It was suggested at my company that the several employees who have "Asst" in their job title to train to be a backup receptionist, so when the receptionist was out, we could split the time at the front desk, so no one person was required to be away from their regular duties for more than an hour. SS Asst. was appalled at the thought, which is fine to have the preference of not wanting to cover, but she told us, "I didn't go to college to answer phones" (remember: she was being asked to cover for an hour
a day, about once a month or two). BTW, about half the Assts in various departments do
have college degrees, but the other two people who have her exact same job do not, so basically she could also say she didn't go to college to do anything that was required of her.
BG: I work for a book publisher, and we accept unsolicited proposals from people who want to get their books published. I have been here a over a year, and of the hundreds of proposals/queries/manuscripts we have been sent, one
book was contracted from an unsolicited proposal. Let's say that one of the the genres of books we publish is peanut butter, to use a made-up example. We get a proposal from a guy who worked for Skippy for 40 years, and wants to publish a book about the history of the Skippy company. The problem was that his cover letter was full of typos & grammatical errors (the biggest one I remember is random Words being capitalized In The letter For no discernable Reason That I could Tell, like The Way I am writing Now), and to top it off he used a display font that you might see on a wedding invitation & think it's nice, but 10 pages of reading it will give you a headache. The actual proposal was text & photos cut & pasted from wikipedia articles about the Skippy company. I put the proposal in one of the Editor's mailboxes, left the building for a 10-minute coffee run, when I come back, the proposal is on my desk chair & the Editor has written REJECT at the top.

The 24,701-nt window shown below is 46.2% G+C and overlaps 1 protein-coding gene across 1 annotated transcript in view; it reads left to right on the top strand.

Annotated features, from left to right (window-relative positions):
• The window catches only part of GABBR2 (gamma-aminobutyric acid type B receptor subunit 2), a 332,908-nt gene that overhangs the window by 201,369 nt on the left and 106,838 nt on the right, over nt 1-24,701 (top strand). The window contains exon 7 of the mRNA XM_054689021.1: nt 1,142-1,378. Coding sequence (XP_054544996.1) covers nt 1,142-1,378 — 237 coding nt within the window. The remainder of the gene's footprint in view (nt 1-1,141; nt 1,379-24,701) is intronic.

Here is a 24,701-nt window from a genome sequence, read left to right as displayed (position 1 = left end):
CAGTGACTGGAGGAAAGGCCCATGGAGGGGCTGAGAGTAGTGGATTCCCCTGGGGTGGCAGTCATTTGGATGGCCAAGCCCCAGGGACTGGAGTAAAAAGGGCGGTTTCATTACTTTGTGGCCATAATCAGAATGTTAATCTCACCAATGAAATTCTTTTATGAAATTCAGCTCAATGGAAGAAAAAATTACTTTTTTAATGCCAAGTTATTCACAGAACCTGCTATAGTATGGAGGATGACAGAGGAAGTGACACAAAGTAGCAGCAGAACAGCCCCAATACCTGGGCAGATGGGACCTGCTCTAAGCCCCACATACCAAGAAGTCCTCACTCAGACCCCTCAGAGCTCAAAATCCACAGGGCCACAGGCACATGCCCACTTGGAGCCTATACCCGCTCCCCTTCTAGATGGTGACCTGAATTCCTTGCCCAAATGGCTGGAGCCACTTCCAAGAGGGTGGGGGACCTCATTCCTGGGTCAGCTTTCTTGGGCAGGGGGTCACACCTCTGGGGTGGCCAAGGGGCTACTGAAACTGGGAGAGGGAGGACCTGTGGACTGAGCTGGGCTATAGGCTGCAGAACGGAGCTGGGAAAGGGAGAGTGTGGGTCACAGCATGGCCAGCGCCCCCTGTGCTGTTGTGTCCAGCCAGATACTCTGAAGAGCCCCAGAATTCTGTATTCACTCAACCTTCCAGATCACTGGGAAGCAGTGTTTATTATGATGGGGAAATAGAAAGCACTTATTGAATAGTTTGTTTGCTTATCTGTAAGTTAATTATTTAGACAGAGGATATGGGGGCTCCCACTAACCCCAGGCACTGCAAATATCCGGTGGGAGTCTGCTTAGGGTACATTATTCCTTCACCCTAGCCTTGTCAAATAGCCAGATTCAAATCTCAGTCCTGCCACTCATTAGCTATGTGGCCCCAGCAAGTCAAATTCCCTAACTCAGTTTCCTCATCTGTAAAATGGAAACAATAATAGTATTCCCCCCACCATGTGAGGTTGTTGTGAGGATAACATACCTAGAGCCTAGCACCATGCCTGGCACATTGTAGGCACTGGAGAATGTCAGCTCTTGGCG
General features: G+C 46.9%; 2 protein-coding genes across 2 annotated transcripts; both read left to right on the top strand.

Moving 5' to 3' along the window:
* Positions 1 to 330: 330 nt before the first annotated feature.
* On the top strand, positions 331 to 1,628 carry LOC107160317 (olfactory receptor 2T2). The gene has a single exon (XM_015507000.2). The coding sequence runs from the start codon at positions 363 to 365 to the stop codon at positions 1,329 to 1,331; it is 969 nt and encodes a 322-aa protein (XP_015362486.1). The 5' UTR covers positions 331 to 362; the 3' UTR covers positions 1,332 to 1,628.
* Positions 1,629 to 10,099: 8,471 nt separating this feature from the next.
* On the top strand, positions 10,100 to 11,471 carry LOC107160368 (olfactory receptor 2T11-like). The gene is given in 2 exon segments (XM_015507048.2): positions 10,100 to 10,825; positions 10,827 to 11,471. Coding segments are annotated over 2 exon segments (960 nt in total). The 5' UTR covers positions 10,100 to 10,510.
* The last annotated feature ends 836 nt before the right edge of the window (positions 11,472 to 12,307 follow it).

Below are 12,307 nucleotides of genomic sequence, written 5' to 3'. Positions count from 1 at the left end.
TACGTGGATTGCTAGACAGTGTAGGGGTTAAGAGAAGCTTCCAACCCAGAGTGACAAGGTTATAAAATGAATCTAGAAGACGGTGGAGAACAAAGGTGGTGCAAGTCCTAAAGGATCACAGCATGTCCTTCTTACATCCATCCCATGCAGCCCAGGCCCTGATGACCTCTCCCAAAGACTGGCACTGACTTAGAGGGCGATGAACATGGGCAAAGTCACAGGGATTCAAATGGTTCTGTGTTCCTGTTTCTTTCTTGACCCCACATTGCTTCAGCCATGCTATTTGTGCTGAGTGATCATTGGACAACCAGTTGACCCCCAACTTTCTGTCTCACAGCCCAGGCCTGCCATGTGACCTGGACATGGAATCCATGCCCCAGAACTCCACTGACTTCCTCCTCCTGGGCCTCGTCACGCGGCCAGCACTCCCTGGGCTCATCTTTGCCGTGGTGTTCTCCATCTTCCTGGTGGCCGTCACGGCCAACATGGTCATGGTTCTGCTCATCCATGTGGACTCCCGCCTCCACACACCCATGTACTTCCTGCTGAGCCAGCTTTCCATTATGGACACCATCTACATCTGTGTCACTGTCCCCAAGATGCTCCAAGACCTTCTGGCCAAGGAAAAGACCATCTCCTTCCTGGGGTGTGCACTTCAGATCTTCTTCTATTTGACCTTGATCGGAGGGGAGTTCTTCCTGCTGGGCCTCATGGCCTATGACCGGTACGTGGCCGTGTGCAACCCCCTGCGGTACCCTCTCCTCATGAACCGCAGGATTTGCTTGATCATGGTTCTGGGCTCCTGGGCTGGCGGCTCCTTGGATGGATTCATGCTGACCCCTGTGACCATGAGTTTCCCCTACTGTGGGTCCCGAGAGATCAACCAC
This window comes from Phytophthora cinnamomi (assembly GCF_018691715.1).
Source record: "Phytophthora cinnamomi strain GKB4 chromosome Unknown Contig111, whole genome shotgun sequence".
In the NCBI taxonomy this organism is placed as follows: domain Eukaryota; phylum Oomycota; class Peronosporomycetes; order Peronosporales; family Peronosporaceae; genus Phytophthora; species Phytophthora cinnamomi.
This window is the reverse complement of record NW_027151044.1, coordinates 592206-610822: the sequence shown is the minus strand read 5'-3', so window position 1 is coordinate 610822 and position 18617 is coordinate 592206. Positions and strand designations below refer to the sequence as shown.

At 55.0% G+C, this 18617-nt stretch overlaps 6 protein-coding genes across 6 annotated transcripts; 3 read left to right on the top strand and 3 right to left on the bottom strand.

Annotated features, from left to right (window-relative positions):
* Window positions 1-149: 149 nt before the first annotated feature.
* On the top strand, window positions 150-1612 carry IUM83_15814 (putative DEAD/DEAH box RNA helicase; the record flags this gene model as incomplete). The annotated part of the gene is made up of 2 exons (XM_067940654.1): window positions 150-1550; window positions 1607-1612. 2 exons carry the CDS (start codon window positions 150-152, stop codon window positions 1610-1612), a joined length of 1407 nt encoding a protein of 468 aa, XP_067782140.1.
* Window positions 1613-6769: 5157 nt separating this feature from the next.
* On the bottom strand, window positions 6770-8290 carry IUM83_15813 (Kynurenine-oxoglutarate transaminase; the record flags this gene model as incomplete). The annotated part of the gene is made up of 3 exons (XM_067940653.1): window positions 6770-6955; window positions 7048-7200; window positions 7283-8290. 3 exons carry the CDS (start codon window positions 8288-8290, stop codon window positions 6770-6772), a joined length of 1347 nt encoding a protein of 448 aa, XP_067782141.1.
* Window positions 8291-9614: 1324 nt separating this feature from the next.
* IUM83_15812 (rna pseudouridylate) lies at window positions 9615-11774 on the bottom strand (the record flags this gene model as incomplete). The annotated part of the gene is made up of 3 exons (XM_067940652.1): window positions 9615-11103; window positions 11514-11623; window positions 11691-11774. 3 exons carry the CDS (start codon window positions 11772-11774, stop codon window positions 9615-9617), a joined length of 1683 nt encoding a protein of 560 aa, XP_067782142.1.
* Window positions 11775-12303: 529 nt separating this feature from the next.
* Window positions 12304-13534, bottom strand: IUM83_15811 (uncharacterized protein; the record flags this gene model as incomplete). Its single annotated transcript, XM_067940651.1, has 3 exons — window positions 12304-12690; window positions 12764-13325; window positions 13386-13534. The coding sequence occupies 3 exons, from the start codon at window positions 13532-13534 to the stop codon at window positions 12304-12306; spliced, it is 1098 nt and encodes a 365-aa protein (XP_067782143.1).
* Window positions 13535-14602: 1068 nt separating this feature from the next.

So I write the guy an email w/ a standard rejection letter for proposals that probably don't a huge potential in the market - recommend self-publishing. He starts emailing me incessantly telling me I'm wrong, this book will sell millions (yes, he said millions) of copies, the fact that I didn't send his proposal back to him means I personally must have decided to steal the idea & publish it w/o giving him credit, etc., etc.
Obviously none of these emails were answered by me, so Skippy guy somehow got ahold of one of the other Editors who said he'd take a look at the proposal. Skippy guy resent it (even though I
was already hoarding an identical copy
), the 2nd editor personally calls the guy & says no it's just not acceptable for us, & the guy says, "Fine! I'll just publish it myself!"